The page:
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Minerva stomatologica

[Sucralfate in odontostomatology. Clinical experience].


PMID 9289631

Abstract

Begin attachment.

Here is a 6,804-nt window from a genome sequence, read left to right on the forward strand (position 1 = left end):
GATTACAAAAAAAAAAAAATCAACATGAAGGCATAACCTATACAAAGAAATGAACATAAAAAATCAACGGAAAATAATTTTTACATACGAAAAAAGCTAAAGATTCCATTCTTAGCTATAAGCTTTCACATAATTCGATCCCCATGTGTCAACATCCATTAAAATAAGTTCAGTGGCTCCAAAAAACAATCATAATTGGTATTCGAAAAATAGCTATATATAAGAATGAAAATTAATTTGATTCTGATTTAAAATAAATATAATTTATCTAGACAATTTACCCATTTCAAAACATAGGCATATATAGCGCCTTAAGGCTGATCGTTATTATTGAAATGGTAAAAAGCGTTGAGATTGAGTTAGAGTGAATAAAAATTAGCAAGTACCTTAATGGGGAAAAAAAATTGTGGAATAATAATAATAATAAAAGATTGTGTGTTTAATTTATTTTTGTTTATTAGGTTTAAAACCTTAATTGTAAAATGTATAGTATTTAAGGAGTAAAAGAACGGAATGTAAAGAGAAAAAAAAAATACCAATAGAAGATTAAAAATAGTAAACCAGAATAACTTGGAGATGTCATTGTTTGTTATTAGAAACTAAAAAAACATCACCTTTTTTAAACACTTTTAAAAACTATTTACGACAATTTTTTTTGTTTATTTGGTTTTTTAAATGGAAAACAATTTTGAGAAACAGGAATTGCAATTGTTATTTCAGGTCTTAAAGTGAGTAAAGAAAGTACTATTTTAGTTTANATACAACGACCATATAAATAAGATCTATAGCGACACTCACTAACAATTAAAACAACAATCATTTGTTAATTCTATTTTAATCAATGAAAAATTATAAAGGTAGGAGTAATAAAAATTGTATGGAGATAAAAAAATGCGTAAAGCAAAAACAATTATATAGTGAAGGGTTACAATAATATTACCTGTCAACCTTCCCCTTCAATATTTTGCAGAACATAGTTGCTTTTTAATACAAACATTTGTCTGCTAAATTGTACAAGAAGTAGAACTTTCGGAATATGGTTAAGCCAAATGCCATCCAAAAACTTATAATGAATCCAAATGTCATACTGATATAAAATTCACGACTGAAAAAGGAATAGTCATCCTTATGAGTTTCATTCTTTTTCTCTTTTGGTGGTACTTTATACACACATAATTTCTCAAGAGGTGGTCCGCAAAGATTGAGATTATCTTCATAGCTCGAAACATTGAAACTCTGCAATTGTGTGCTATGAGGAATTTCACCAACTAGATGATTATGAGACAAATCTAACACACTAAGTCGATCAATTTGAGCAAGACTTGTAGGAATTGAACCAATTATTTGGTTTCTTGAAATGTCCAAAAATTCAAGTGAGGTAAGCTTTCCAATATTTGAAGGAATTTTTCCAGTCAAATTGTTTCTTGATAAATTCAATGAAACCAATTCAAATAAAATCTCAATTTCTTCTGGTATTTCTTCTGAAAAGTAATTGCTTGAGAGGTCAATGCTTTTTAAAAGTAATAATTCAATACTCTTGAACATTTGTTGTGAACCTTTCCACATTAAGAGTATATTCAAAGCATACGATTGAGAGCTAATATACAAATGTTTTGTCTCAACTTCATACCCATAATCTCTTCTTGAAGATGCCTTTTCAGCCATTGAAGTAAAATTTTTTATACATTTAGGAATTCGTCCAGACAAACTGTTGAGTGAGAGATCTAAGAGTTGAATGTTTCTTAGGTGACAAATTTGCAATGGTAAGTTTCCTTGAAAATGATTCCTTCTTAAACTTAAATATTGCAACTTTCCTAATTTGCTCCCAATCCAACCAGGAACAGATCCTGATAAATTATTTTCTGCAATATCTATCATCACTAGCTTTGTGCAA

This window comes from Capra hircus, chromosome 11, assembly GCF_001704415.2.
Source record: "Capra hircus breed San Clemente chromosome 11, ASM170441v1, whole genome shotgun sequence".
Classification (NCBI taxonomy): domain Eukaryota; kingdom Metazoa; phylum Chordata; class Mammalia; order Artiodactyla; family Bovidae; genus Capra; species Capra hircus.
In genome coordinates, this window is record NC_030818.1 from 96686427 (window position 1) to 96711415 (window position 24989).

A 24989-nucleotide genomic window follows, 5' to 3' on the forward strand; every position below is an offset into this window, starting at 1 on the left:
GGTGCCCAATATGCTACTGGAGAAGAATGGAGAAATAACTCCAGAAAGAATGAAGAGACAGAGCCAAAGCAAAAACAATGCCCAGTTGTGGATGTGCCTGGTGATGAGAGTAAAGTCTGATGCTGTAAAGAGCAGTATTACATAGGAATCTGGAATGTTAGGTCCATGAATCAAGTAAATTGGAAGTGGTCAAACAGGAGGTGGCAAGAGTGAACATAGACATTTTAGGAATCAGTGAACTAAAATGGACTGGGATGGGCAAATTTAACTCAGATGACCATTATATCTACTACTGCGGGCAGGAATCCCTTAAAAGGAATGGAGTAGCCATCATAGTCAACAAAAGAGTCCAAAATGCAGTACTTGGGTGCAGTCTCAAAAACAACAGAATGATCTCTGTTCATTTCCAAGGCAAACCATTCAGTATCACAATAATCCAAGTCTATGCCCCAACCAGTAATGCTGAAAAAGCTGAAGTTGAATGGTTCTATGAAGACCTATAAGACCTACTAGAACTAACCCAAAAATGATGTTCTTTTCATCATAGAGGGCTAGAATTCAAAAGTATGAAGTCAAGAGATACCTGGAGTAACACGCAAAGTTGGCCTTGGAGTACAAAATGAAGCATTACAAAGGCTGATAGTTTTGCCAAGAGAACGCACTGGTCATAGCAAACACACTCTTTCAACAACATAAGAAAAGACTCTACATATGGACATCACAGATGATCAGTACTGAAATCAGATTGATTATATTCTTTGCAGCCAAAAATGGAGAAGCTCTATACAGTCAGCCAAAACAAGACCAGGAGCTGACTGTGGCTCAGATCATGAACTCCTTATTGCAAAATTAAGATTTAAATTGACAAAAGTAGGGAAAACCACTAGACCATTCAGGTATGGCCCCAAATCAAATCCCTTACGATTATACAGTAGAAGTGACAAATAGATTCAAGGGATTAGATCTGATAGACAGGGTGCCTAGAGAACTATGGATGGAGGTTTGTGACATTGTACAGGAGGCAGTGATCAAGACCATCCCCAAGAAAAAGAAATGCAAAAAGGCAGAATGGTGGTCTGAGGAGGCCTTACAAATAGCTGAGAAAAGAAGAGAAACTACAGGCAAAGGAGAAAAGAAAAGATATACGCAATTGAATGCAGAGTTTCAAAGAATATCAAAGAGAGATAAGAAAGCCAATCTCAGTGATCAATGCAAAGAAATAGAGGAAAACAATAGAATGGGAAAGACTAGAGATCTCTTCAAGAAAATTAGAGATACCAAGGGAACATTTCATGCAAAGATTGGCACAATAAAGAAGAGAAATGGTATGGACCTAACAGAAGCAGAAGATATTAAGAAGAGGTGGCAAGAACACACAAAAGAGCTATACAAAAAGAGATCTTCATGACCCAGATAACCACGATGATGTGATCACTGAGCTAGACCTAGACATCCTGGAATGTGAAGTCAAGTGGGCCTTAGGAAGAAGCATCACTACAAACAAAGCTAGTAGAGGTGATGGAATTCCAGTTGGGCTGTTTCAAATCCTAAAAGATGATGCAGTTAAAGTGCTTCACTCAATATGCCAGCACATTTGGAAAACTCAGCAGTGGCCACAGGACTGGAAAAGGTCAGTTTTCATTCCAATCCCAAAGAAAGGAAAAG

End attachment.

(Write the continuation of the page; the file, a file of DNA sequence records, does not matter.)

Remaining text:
We here describe the pharmacological and pharmacodynamic characteristics of the molecule sucralfate, the aluminum subsalt of sucrose-8-sulphate, introduced in Japan in 1968 as a mucoprotector for the treatment of peptic ulcers. For many years, attempts have been made to broaden the therapeutic indications of this molecule as has happened in oral medicine. This paper describes the results of the clinical trials reported in the international literature which were designed to investigate the use of sucralfate in the treatment of mucositis secondary to radio- and/or chemotherapy and during the course of recurrent aphtous stomatitis (RAS). The authors carried out a pilot study with the aim of testing the efficacy and the tolerability of two formulations of sucralfate (20% suspension and 1 gram chewable tablets) in a total of 28 patients [14 with RAS: group A; and 14 with burning mouth syndrome (BMS): group B]. Each group was further divided into two subgroups [A1, A2, B1, B2] of 7 patients each. The results obtained in the RAS patients were encouraging, with an improvement in symptomatology in respectively 71.4% and 42.8% of the patients in subgroups A1 and A2; a number of authors have previously suggested that this is due to a primarily mucoprotective mechanism similar to that occurring in patients with peptic ulcer. The results were less favourable in the BMS patients: symptoms improved in respectively 42.8% and 28.6% of the patients in subgroups B1 and B2, but worsened in 28.6% and 28.6% in teh same subgroups. In conclusion we believe that sucralfate can be considered a valid therapeutic support in the context of the lenitive pharmacological protocols in which it is currently used, but our results do not allow a definitive judgement of its efficacy in patients with BMS.